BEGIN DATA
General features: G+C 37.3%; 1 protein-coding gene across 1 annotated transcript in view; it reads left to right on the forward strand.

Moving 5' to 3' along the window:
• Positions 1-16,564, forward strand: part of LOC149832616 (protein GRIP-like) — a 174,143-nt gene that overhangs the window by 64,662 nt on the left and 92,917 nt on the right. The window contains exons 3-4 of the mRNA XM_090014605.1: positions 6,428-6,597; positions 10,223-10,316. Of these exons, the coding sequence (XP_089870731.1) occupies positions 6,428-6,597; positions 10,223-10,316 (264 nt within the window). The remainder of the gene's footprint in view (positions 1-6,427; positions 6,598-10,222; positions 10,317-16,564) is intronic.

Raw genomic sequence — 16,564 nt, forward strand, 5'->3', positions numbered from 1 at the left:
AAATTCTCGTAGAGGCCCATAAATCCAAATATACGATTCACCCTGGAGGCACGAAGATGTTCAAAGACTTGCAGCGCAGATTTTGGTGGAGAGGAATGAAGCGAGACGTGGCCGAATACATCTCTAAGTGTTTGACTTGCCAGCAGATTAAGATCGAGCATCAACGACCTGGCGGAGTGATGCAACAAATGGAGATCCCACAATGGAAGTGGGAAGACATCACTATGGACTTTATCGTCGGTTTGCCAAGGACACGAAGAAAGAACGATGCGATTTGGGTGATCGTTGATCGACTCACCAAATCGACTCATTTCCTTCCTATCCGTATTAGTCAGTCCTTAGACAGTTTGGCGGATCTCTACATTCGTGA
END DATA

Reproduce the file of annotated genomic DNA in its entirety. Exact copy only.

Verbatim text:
General features: G+C 37.3%; 1 protein-coding gene across 1 annotated transcript in view; it reads left to right on the forward strand.

Moving 5' to 3' along the window:
• Positions 1-16,564, forward strand: part of LOC149832616 (protein GRIP-like) — a 174,143-nt gene that overhangs the window by 64,662 nt on the left and 92,917 nt on the right. The window contains exons 3-4 of the mRNA XM_090014605.1: positions 6,428-6,597; positions 10,223-10,316. Of these exons, the coding sequence (XP_089870731.1) occupies positions 6,428-6,597; positions 10,223-10,316 (264 nt within the window). The remainder of the gene's footprint in view (positions 1-6,427; positions 6,598-10,222; positions 10,317-16,564) is intronic.

Raw genomic sequence — 16,564 nt, forward strand, 5'->3', positions numbered from 1 at the left:
AAATTCTCGTAGAGGCCCATAAATCCAAATATACGATTCACCCTGGAGGCACGAAGATGTTCAAAGACTTGCAGCGCAGATTTTGGTGGAGAGGAATGAAGCGAGACGTGGCCGAATACATCTCTAAGTGTTTGACTTGCCAGCAGATTAAGATCGAGCATCAACGACCTGGCGGAGTGATGCAACAAATGGAGATCCCACAATGGAAGTGGGAAGACATCACTATGGACTTTATCGTCGGTTTGCCAAGGACACGAAGAAAGAACGATGCGATTTGGGTGATCGTTGATCGACTCACCAAATCGACTCATTTCCTTCCTATCCGTATTAGTCAGTCCTTAGACAGTTTGGCGGATCTCTACATTCGTGA